### Video Transcript

Consider the graph of the function π of π₯ is equal to one divided by one minus π₯ plus two. What is the end behavior of the graph as π₯ approaches one? Option (A) the value of π¦ approaches β when π₯ gets closer to one from the positive direction and approaches negative β when π₯ gets closer to one from the negative direction. Option (B) the value of π¦ approaches negative β when π₯ gets closer to one from the positive direction and approaches β when π₯ gets closer to one from the negative direction. (C) The value of π¦ approaches β when π₯ gets closer to one from the negative direction or from the positive direction. Or is it option (D) the value of π¦ approaches negative β when π₯ gets closer to one from the negative direction or the positive direction?

In this question, weβre given the graph of a function: π of π₯ is equal to one divided by one minus π₯ plus two. And we need to use this graph or the given function to determine the end behavior of this graph as the values of π₯ approach one. And thereβs many different ways we could go about answering this question. For example, we can determine the end behavior of this graph as π₯ approaches one entirely by using the given function.

To see how we might do this, letβs consider the denominator in the given function: one minus π₯. If our values of π₯ are greater than one, which means π₯ is in the positive direction of one, then we can note one minus π₯ will be negative, since weβre subtracting a number bigger than one from one. We can also note as the values of π₯ get closer and closer to one, the magnitude of one minus π₯ will get closer and closer to zero. In other words, the distance between one and π₯ gets smaller as π₯ gets closer and closer to one. So weβre dividing one by a negative number with a very small magnitude. And as the magnitude of this number gets smaller, its reciprocal will get larger in magnitude. And adding two to this value wonβt change this fact. So π of π₯ will approach negative β as our values of π₯ approach one from positive direction.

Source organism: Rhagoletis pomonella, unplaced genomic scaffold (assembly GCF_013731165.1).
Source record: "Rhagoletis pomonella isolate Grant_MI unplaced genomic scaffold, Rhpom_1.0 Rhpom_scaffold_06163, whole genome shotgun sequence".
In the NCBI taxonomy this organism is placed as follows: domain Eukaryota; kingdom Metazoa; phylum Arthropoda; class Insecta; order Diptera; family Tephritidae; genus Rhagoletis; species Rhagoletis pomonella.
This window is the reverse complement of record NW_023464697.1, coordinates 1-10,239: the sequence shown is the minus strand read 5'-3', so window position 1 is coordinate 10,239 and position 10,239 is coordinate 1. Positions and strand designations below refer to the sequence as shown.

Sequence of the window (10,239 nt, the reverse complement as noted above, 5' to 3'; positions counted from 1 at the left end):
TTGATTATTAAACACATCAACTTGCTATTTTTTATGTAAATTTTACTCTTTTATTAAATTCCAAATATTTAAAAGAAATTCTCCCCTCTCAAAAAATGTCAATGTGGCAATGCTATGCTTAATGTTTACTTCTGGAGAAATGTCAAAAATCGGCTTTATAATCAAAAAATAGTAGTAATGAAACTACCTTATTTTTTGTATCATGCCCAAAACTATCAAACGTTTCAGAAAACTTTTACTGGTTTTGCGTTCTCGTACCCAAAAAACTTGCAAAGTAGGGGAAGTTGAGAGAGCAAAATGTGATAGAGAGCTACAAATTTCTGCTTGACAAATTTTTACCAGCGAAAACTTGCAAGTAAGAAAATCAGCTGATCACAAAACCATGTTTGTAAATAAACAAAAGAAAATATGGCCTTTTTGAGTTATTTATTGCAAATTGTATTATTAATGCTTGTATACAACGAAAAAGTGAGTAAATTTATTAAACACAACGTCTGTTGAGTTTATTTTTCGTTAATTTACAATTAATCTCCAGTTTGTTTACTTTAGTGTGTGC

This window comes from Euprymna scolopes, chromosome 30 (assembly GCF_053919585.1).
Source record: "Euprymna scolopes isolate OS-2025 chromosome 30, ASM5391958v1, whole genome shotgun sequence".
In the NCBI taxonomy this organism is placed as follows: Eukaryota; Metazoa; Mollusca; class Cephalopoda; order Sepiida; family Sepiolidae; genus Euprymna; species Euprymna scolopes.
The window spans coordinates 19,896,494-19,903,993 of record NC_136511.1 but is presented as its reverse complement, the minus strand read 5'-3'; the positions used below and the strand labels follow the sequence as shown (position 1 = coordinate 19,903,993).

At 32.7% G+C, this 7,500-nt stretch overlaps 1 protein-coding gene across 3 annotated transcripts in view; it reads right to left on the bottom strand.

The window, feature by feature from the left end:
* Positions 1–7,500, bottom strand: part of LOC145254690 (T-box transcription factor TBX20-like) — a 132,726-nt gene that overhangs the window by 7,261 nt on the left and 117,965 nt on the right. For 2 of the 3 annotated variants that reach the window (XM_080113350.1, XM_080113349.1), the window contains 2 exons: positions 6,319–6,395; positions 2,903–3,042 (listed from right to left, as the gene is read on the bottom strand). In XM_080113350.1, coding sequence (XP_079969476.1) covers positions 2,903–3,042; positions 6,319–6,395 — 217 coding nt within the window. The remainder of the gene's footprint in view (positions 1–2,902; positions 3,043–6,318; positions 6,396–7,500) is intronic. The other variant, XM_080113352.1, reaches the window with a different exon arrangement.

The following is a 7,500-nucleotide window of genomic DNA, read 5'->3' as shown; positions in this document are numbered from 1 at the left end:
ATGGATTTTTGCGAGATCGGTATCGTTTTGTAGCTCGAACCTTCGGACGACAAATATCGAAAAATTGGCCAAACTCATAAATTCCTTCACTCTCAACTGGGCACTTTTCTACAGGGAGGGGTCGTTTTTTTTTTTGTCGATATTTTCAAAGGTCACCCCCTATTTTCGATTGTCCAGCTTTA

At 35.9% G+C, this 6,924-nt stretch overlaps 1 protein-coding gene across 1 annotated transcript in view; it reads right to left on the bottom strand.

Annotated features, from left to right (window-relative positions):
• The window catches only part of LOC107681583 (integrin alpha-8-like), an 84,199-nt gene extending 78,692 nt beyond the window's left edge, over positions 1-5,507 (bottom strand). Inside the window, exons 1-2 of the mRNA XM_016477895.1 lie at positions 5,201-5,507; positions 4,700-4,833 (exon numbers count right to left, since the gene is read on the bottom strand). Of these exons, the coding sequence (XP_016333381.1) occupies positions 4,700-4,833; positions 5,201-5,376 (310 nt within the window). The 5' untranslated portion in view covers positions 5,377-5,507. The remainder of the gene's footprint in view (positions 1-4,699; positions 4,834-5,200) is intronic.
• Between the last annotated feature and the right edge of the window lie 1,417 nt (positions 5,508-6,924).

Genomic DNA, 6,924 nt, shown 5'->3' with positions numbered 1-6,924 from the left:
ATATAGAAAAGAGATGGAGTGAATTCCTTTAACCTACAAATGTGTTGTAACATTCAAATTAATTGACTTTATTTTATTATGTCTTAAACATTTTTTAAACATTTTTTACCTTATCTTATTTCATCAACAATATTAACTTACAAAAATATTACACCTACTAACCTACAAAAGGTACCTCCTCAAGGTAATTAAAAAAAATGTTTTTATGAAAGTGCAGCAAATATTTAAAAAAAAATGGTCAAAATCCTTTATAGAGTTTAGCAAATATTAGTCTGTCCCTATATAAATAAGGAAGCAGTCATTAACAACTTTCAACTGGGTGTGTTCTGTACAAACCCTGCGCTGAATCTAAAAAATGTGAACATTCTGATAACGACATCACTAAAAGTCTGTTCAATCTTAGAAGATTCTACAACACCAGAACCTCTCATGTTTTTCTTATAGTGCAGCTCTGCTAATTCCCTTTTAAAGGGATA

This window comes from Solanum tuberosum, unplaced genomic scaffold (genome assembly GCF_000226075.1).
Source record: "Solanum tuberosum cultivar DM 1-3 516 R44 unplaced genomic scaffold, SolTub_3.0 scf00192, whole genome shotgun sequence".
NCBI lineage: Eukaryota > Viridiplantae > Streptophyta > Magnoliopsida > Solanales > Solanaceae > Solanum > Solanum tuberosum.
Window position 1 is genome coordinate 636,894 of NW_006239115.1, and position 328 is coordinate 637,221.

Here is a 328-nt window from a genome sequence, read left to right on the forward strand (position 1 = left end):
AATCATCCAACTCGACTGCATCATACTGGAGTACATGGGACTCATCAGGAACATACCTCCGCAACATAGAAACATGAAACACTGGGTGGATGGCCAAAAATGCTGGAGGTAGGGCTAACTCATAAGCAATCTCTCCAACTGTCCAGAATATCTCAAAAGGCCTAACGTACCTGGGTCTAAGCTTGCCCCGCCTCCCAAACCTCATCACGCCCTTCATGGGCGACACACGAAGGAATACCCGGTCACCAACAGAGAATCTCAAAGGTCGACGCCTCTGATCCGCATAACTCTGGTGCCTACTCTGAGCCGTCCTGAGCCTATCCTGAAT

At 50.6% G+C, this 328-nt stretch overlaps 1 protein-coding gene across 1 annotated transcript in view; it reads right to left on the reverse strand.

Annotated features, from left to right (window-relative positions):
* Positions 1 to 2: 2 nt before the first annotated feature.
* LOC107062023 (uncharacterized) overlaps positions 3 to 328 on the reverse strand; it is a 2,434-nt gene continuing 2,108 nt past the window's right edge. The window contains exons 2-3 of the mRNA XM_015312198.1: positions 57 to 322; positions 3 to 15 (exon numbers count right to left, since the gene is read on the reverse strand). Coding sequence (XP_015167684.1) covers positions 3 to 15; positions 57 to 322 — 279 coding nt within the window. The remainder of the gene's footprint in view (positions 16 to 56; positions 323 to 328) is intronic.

However, this level of analysis is very difficult. So, instead, itβs very useful to be able to do this from a given diagram or, if possible, to sketch a diagram to help us determine this information. We can do this by recalling the input values of the function are the π₯-coordinates of the point on the curve and the output values are the corresponding π¦-coordinates. This means we can determine what happens to the outputs of the function as our values of π₯ approach one from the positive direction by seeing what happens to the π¦-coordinates of points which lie on the curve.

To do this, letβs add in the vertical line π₯ is equal to one onto our diagram. We can see that the curve gets closer and closer to this line. However, it never touches the line. This is a vertical asymptote of the curve. In particular, we can see as the values of π₯ approach one from the right, the π¦-coordinates of the points on the curve are going lower and lower. Theyβre unbounded, so theyβre approaching negative β. And we get a similar story if we look at the values of π₯ approaching one from the negative direction. We can see that the π¦-coordinates of the point on the curve are getting larger and larger, and theyβre unbounded. So theyβre approaching positive β.

And we can see that this only matches option (B). The value of π¦ approaches negative β when π₯ gets closer to one from the positive direction and approaches β when π₯ gets closer to one from the negative direction.